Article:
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History trip planning with gps


WildcatRegi
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Here's something I just did last weekend and I'll be trying it out next week at a national battlefield site in Virginia.

 

Most national battlefield sites will sell maps showing the positions of the units at different time periods.

 

In the case of Chancellorsville, there were 12 different maps.

 

I made a transperancy with alignment marks at specific road junctures. By placing this transparency on each map, I was able to come up with one document showing each individual position of the unit I was interested in (my gggrandfather's).

 

I used Topozone to find the coordinates of the road junctures I used as reference points.

 

Using the scale of the map to find the distance, a protractor to find the bearing, and the Excel add-ins that you can download from the Marine Mammal site, I came up with all the waypoints I need in order to trace the path of my gggrandfather's unit.

 

It seems to me this is an interesting technique to plan a meaningful field trip, combining research, a little geometry, a little map reading, and a little foot-work.

 

"The hardest thing to find is something that's not there!"

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quote:
Originally posted by WildcatRegi:

Here's something I just did last weekend and I'll be trying it out next week at a national battlefield site in Virginia.

 

Most national battlefield sites will sell maps showing the positions of the units at different time periods.

 

In the case of http://www.nps.gov/frsp/cville.htm, there were 12 different maps.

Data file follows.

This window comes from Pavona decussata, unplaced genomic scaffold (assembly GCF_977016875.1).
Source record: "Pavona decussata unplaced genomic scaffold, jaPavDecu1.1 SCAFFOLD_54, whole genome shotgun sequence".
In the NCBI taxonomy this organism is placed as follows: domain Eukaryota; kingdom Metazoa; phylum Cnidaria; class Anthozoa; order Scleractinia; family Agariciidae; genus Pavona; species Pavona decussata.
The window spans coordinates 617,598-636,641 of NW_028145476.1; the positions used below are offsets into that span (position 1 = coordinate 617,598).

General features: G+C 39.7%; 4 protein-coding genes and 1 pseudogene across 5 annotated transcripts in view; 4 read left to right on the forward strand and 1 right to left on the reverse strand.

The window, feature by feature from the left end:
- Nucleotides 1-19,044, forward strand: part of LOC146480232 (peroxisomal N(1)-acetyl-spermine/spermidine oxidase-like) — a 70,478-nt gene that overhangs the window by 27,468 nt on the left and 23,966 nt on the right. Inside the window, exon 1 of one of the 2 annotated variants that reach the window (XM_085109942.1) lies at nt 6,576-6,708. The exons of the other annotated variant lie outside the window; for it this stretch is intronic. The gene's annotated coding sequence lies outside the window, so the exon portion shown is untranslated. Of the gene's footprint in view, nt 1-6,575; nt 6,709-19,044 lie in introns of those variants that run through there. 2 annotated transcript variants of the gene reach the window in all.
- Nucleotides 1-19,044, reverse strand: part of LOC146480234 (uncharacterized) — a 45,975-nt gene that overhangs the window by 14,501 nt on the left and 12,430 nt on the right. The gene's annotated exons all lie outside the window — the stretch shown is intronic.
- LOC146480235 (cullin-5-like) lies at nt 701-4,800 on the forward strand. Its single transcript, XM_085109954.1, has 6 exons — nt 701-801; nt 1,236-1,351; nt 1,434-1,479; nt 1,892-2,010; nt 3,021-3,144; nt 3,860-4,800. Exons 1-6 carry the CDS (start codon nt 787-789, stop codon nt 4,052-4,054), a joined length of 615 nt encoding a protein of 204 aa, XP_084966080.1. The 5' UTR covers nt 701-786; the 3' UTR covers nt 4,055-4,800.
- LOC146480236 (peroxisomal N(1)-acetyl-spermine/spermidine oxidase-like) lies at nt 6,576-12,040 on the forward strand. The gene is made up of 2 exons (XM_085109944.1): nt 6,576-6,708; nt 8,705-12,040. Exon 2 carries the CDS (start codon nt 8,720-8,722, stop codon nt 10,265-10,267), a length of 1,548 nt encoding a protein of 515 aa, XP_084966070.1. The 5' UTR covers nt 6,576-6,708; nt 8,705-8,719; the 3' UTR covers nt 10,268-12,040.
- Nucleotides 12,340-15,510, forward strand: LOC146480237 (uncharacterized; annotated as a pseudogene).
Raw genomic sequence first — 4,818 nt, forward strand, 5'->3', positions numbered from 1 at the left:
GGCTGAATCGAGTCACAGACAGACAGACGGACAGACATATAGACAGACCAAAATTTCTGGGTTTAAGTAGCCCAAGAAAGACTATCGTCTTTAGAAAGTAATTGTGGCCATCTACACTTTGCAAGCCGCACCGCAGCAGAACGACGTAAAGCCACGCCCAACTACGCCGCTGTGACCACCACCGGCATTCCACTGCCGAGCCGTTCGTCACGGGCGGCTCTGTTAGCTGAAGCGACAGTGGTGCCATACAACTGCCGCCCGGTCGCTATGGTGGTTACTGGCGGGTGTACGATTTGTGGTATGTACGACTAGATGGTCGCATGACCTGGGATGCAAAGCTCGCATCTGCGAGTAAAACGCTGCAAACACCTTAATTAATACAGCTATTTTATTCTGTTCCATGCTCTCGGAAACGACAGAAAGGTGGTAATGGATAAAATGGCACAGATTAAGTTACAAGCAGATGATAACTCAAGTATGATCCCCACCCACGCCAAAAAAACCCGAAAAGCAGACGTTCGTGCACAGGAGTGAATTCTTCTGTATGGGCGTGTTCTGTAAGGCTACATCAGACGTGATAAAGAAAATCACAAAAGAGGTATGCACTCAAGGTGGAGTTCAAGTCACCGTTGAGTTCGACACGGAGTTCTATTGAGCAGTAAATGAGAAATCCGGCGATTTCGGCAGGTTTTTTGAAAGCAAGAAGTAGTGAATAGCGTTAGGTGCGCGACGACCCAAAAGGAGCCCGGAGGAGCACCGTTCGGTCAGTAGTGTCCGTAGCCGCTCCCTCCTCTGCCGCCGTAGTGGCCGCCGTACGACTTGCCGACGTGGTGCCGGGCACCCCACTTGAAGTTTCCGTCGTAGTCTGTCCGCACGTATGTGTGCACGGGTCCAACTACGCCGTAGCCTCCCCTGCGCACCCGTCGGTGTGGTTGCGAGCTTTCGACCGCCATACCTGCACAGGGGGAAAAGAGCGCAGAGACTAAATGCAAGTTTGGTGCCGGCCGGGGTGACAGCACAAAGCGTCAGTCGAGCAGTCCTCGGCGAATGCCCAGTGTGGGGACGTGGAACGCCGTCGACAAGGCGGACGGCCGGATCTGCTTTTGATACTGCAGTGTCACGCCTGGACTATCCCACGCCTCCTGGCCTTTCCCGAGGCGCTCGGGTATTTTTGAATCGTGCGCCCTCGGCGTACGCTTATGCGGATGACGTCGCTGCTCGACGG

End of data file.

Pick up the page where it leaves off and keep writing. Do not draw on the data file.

I made a transperancy with alignment marks at specific road junctures. By placing this transparency on each map, I was able to come up with one document showing each individual position of the unit I was interested in (my gggrandfather's).

 

I used http://www.topozone.com/ to find the coordinates of the road junctures I used as reference points.

 

Using the scale of the map to find the distance, a protractor to find the bearing, and the http://nmml.afsc.noaa.gov/Software/ExcelGeoFunctions/excelgeofunc.htm that you can download from the Marine Mammal site, I came up with all the waypoints I need in order to trace the path of my gggrandfather's unit.

 

It seems to me this is an interesting technique to plan a meaningful field trip, combining research, a little geometry, a little map reading, and a little foot-work.

 

"The hardest thing to find is something that's not there!"


Wildcat: That's really cool. Your students are lucky to have you and you might consider publishing this story. It would be good for the public to read about a teacher that goes the xtra mile and is passionate enough to do this. You go!

 

If there is a pole at the North Pole, I bet there's some dead explorer guy with his tongue stuck to it.

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